If you’re reading this blog post, you probably need a PowerPoint translation.
PowerPoint files are used for presentation, training, and many other applications. The translation of the slides of a PowerPoint file, as well as translating audio or closed captioning aims to eliminate language barriers between the presentation and attendees.
Before you start the translation of your PowerPoint files, there are some things you’ll want to consider.
Step One – Know the Audience for your Translated PowerPoint
You will provide a better presentation for your audience if you clearly know your audience for the original presentation and for the translated PowerPoint.
MS PowerPoint files are typically used for presentations. This means the document is for multiple people.
Maybe you work for a global company with a large number of employees that need training. Whether for 10 or 10,000 people, presenting information requires clear communication of your message.
Preparing the English version with your audience in mind is the first step. But if you know your PowerPoint files are going to be translated into other languages, it will help produce a better-translated product if documents that will be translated are created with that in mind. For example, when translating from English to Spanish, there is typically a 20% expansion of the text that appears in the document. This could make the original spacing too tight to fit the translated text at the same font size, depending on the images, titles, and other elements existing within the presentation.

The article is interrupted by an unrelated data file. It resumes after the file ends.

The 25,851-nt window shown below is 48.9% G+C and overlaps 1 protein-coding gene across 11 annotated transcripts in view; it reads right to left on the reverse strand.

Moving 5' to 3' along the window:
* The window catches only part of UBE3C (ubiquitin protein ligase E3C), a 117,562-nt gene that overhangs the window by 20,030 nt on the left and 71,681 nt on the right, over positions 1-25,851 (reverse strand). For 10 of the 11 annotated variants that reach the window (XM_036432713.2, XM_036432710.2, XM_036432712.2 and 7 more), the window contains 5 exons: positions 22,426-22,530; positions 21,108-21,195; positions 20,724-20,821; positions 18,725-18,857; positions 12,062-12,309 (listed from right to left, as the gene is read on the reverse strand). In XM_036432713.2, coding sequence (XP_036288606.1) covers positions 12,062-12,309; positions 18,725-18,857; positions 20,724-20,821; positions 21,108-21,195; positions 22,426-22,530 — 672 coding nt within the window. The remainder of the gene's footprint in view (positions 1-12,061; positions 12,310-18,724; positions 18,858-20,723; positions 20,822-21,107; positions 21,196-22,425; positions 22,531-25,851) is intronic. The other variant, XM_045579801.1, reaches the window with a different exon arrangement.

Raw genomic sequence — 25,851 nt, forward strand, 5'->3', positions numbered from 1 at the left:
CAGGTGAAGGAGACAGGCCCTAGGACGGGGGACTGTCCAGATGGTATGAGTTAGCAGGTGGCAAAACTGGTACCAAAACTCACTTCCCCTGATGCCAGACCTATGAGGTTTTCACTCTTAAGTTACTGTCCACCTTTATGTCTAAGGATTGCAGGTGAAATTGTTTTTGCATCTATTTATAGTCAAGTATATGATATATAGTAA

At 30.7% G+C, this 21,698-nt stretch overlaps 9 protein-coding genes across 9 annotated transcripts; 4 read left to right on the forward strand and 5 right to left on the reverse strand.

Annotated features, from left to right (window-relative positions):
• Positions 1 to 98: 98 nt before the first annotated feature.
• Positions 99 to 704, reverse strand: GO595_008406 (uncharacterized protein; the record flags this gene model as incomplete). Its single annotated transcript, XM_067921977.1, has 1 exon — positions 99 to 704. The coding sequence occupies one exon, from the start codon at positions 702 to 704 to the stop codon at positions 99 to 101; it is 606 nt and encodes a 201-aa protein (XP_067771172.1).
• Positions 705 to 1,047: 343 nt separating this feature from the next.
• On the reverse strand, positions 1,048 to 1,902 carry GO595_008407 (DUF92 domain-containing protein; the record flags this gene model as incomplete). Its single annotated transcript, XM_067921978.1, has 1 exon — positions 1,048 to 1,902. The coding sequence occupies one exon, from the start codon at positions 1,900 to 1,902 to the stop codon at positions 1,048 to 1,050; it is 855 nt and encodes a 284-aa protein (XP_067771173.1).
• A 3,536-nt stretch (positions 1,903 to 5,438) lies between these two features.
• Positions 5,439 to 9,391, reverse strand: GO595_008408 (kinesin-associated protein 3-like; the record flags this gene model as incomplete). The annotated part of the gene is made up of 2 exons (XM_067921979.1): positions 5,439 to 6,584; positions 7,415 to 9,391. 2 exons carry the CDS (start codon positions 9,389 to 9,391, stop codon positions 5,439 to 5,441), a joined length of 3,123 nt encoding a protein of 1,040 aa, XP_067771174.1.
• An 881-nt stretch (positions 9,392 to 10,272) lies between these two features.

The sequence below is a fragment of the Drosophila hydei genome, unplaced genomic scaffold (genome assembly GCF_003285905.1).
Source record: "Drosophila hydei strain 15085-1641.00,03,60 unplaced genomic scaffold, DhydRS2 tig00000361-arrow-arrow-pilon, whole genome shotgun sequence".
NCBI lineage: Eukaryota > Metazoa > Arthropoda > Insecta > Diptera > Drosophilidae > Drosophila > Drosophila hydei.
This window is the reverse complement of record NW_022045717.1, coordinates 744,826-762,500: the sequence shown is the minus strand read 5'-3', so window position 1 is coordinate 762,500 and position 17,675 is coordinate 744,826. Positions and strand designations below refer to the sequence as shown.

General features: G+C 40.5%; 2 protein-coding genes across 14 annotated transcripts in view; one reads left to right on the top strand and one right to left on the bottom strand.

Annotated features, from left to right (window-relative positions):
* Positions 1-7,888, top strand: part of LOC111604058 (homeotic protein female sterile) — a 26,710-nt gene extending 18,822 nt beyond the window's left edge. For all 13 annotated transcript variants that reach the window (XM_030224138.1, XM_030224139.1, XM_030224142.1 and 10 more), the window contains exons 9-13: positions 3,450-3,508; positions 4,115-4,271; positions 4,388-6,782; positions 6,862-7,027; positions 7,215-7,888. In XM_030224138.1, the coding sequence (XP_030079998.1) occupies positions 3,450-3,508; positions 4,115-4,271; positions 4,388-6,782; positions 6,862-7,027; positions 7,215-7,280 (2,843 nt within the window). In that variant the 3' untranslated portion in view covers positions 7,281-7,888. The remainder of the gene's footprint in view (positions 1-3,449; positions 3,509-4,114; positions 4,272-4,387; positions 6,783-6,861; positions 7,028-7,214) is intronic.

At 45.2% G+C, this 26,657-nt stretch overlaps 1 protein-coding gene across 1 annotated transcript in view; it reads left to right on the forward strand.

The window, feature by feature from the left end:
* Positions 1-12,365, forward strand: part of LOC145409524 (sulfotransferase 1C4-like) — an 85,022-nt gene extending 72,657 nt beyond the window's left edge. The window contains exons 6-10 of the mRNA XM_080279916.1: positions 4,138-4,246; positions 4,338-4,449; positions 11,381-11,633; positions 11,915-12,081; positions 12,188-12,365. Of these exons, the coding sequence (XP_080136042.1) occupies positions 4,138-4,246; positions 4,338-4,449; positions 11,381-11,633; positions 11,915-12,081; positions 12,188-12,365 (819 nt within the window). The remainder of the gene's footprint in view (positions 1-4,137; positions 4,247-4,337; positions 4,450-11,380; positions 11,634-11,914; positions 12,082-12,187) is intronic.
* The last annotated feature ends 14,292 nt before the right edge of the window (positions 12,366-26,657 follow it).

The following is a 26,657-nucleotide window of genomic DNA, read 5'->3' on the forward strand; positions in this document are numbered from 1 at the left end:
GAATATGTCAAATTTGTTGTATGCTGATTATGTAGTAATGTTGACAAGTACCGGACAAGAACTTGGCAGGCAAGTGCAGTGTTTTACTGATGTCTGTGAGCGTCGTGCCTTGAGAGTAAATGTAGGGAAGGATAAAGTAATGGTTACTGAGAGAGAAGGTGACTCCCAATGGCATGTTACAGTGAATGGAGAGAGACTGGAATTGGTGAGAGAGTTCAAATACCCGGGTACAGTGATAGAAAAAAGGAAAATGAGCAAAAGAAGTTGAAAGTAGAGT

Knowing the language or languages that you will be working into will help determine the best fonts, design for spacing, treatment of expansion and contraction, as well the selection of the professional translators that you will work with in completing the task.
Step Two – Checklist of elements to Consider and why
Below we present a checklist that is designed to reflect about 85% of the cases of translation of PowerPoint files.
Step Three – Know the project restrictions
Projects come with specific limits due to programs in use, or other elements that need to be addressed by the translation company during the translation process. You will need to identify these restrictions to guide the translation process while establishing your requirements
Step Four – Revise the translated file
Revise the translated PowerPoint to see if your requirements were followed, and quickly report any problems. It is easier for all parties involved when the project is fresh in their minds.
As a general rule, only start the translation process with files that are finalized and ready for translation. Do not modify them while your PowerPoint files are being translated, it will cause confusion and re-work.
Do you think you’re ready to take the next steps in getting your content translated? If you’re looking for more detailed information about the process of translating PowerPoint presentations, or you have a special case, contact JR Language for more information!